“Only those who truly approach the school will realize this problem: what should the child do after elementary school, he does not want to go back and become a left-behind child. Therefore, people in society who care about children’s healthy growth are like this, hoping that there are schools like us to provide children with an opportunity to participate in quality education, so that these children can still have the opportunity to stay with their parents.”(A school Leader)
3.3. Output: Where to Go after Graduation?
“The proportion of students going to key high schools is not very high. They can go to other provinces to find high schools or vocational schools based on their Beijing high school examination results. Although Hebei Province enrolls students from Beijing to participate in the high school examination, Hebei Province still prioritizes enrolling its own students; unless it has the capacity to enroll more students, it can then recruit students from Beijing. Therefore, in fact, there are actually only one or two key high schools in Hebei province that our students can go to, and they are relatively few. Most good high schools actually do not admit them.”(A school Leader)
4.1. “Good Intentions” but “Insufficient Strength”: Who Will Pay for the Educational Dream of Floating Rural Students?
4.2. “Reconcilable Tension”: A Conflict between Market Preferences and Quality Preferences
4.3. “Not Acclimatized” and “Habits of Division”: “Returning Children” in a Tight Institutional Space
5. Policy Implications
5.1. Ensure the Public Welfare of Compulsory Education in Accordance with the Law and Pay Equal Attention to Financial Support and Accountability
5.2. Effectively Strengthen the Construction of Teachers and the Attractiveness of Teacher Positions in Schools for Floating Rural Students
5.3. Coordinate Social Forces to Help Improve the Quality of Talent Training in Schools for Floating Rural Students
5.4. Pay Attention to the Physical and Mental Health and Education of Returning Children
Institutional Review Board Statement
Informed Consent Statement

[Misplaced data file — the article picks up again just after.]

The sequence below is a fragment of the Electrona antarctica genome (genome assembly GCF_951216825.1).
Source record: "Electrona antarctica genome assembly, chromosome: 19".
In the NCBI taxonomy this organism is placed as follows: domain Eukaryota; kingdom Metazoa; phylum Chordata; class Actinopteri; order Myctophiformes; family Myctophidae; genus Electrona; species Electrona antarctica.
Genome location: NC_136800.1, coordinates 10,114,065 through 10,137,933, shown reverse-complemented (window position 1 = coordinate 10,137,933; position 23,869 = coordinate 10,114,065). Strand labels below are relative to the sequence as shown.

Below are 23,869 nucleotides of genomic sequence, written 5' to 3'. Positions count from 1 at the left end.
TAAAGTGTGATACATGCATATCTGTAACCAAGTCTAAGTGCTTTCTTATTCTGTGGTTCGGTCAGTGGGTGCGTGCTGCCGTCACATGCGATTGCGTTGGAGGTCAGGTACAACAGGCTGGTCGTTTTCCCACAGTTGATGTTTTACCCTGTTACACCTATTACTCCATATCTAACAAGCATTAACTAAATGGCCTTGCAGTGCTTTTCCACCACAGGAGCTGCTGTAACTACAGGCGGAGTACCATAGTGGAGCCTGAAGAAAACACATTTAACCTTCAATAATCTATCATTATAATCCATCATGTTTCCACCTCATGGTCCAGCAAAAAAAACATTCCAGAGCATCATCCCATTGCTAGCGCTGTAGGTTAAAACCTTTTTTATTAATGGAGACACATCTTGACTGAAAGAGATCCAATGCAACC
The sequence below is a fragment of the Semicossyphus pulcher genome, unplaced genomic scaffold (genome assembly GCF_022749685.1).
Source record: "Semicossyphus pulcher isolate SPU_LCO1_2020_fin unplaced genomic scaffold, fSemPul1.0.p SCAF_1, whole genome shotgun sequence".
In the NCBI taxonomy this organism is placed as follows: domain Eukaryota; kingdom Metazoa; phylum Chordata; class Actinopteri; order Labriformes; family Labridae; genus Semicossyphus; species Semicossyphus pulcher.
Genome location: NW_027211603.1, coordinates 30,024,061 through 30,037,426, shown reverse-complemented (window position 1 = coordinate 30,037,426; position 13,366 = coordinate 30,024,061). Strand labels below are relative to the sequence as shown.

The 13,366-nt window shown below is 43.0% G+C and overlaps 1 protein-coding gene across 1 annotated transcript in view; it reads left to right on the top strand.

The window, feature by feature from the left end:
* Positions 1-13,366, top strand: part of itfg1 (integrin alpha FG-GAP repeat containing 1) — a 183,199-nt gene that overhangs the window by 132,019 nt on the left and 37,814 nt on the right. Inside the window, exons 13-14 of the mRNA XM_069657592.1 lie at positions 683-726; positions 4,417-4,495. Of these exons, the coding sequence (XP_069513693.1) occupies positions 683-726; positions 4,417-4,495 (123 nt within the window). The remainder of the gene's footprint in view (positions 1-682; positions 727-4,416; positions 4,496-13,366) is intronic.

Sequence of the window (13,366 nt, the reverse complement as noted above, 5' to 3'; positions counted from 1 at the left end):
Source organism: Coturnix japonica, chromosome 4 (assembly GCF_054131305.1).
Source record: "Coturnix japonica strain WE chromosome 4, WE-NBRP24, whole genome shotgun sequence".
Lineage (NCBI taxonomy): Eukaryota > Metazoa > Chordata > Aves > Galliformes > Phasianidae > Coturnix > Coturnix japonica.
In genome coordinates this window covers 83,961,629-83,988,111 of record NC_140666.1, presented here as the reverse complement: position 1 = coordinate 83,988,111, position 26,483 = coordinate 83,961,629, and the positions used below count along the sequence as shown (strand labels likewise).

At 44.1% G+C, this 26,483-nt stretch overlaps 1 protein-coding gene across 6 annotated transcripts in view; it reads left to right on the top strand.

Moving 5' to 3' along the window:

Data Availability Statement
Conflicts of Interest
- From the annual reports before 2016, we have learned about the basic information of the school, the sources of students and their situation after graduation, the composition of teachers, and some special activities held by the school. I would like to ask, in recent years, what are the major changes in these four aspects?
- Basic information (new school building’s rising costs, government subsidies)
- Where does your school recruit from? What are the criteria for admission? Do you know the further development of students after graduation? How many of the 80% of students who went on to general high school received higher education?
- As students generally come from migrant families, what specific measures have schools taken to establish a good home-school relationship and participate in students’ education?
- The principal once said that the school has accumulated a few good teachers in the development process; so, I want to ask how you recruited and attracted these teachers. We know that the total number of teachers has not changed very much over the years, how is their turnover and how do you motivate teachers to stay in the school for a long time? (Teachers’ salary structure, bonus performance, vocational training, etc.)
- How much subsidies do the government give to school each year, and has it always been so much? What are they probably used for?